I remember the first time I saw this quote – it really struck a chord with me; we were a week into the 7 week long summer holidays and I’d been let down on a couple of days childcare for Lily. I had ended up keeping her at home with me whilst I worked and had just got off a conference call with some senior management guys that she’d interrupted by calling out for juice. I laughed it off on the call – made a joke about her being the one who had primed me for dealing with all of their demands and made frantic gestures at Lily to be quiet. I felt so hugely guilty when I put the phone down – guilt at being unprofessional but also guilt at being annoyed with Lily for simply asking for a drink. Later on during the holidays she would turn to me on a day when I was trying to submit a project deadline and had again been let down on childcare, tears in her eyes, and ask why it was that I wasn’t able to take her to the park or play barbie; “All of my friends have their mummies at home looking after them”. Another perfectly timed stab of guilt right in the gut…
I feel guilty constantly for not being there for her in the ways I wish that I could. I wish that I could drop her off and pick her up from school every day. I wish it was me she ran to at the end of the school day, excited to see me and share her stories with me. I feel guilty that at the weekends there’s always so much housework and other things to do that deduct from the time we can spend together. I feel guilty when I mess up and forget homework, or her PE kit or an own clothes day or her gloves when the walk to school is chilly. I feel guilty when she tells me that I was the only parent not at their class assembly. I felt like the worst mum in the World when her sports day fell on a day when I had a work meeting halfway across the country, the look of pure disappointment on her face when I told her that neither me nor Scott would be there cheering her on made me feel sick to the stomach.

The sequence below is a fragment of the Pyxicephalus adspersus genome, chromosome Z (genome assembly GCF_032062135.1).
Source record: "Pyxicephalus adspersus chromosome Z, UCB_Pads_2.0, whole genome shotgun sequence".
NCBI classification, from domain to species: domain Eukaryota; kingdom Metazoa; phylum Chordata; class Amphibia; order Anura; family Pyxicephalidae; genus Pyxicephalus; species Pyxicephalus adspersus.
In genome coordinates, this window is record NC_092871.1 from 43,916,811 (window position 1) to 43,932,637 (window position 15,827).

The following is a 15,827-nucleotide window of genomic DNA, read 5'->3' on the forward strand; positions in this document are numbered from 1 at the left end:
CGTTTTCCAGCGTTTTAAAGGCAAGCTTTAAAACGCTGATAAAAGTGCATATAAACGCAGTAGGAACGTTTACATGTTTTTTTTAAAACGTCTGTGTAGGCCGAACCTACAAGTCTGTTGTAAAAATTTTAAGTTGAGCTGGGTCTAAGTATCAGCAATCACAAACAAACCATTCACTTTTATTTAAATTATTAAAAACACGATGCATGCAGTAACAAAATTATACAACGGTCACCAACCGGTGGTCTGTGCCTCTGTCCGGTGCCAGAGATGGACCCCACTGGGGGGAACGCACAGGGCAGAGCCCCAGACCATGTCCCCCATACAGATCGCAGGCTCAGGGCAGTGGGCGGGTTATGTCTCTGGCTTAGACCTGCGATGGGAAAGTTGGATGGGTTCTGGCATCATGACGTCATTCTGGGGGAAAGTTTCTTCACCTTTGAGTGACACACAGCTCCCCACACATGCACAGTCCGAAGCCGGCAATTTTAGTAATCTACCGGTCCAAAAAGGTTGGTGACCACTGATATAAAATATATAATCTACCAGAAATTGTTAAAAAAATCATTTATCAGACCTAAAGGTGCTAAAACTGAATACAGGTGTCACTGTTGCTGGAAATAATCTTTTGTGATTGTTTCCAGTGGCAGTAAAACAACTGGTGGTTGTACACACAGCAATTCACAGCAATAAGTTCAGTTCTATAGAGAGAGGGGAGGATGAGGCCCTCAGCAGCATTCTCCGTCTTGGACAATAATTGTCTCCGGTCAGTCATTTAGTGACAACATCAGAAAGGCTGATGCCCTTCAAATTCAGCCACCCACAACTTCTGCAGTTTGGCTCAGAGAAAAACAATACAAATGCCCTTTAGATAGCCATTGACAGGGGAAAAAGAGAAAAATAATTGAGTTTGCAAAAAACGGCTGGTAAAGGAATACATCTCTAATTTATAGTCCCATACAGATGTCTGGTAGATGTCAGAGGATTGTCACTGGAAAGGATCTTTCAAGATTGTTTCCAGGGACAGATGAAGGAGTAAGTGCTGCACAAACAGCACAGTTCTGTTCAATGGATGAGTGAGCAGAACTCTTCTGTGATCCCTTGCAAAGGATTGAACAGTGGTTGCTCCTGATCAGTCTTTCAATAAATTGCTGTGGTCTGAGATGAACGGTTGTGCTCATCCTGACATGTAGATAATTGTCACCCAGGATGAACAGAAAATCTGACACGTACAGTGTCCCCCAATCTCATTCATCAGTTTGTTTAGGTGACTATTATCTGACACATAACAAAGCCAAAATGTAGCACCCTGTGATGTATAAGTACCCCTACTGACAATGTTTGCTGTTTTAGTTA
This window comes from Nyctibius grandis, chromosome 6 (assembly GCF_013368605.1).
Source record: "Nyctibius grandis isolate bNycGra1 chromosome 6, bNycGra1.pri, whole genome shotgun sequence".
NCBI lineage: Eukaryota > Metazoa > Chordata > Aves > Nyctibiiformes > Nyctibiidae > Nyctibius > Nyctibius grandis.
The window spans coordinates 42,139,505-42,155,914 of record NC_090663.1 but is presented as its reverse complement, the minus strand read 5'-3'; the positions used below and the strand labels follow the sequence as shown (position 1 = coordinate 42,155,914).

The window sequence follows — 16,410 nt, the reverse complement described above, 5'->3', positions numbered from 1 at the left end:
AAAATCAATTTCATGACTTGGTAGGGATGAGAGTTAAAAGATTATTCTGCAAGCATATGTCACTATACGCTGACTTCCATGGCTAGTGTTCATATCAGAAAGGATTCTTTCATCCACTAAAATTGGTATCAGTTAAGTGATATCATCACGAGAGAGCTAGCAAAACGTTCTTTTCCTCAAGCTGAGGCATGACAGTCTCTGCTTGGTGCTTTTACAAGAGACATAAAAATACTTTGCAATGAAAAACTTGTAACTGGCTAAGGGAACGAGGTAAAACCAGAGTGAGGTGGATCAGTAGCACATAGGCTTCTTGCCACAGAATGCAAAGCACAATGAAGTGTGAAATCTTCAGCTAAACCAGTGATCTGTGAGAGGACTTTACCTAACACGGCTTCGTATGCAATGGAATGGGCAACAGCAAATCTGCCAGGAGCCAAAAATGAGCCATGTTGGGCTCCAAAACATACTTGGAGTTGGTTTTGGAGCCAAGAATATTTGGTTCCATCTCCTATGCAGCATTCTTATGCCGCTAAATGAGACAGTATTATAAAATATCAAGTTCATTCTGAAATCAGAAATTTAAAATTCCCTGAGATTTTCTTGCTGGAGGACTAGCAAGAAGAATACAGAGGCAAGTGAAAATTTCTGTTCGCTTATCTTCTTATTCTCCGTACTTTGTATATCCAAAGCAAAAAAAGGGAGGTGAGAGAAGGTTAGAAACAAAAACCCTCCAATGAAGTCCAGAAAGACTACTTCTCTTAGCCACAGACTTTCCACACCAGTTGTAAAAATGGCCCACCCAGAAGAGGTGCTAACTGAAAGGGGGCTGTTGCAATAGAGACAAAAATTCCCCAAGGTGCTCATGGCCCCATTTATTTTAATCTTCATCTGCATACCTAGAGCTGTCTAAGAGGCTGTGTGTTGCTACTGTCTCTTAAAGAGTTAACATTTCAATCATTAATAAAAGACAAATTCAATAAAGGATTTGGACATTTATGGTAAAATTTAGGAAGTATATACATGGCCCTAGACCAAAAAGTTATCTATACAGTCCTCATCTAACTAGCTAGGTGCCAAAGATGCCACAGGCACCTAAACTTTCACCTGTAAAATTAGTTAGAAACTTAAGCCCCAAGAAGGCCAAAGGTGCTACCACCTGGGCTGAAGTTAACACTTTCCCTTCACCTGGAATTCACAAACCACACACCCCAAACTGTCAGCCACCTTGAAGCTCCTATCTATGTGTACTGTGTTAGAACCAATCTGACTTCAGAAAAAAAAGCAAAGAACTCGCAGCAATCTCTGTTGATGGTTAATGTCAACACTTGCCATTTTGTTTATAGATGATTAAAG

At the moment I’m feeling guilty because since being back at School in September she has hated every minute of it. She doesn’t like her new teacher, she feels as though the work is harder and un-achievable, she feels as though she’s constantly getting into trouble or doing things wrong. And I have no idea how to help. I tell her everyday that she is smart, that they only set her work at a level that they think she can achieve, that I am proud of her, and that schoolwork isn’t everything. But I can’t take away the sadness that she’s feeling and the guilt about that is driving me crazy.
I’m not stupid – I know that nobody is perfect, I know (thanks to my friends @my.life.with.littles and @prawnspringroll) that i’m not the only one who has an alter-ego called ‘Shouty Mummy’, I know that I shouldn’t compare myself to other parents and particularly not by what they post online (after all I’m a master at shoving mess out of the frame for instagram pictures *anyone else think that ought to be a transferable skill on my CV?* ). But despite knowing all this there is still a little (sometimes big) voice inside that lays on the guilt trip as thick as I like my nutella on toast…
I don’t know how to silence it but I’ve definitely realised something – all this guilt, well it means that I care, because if I didn’t care then it wouldn’t eat me up inside; it means that I am a good mum because I want my daughter to be happy and I care about her life being a happy one. And she might not realise it now, but when I work I am working to provide us with a better life – and to set an example to her that women can be successful.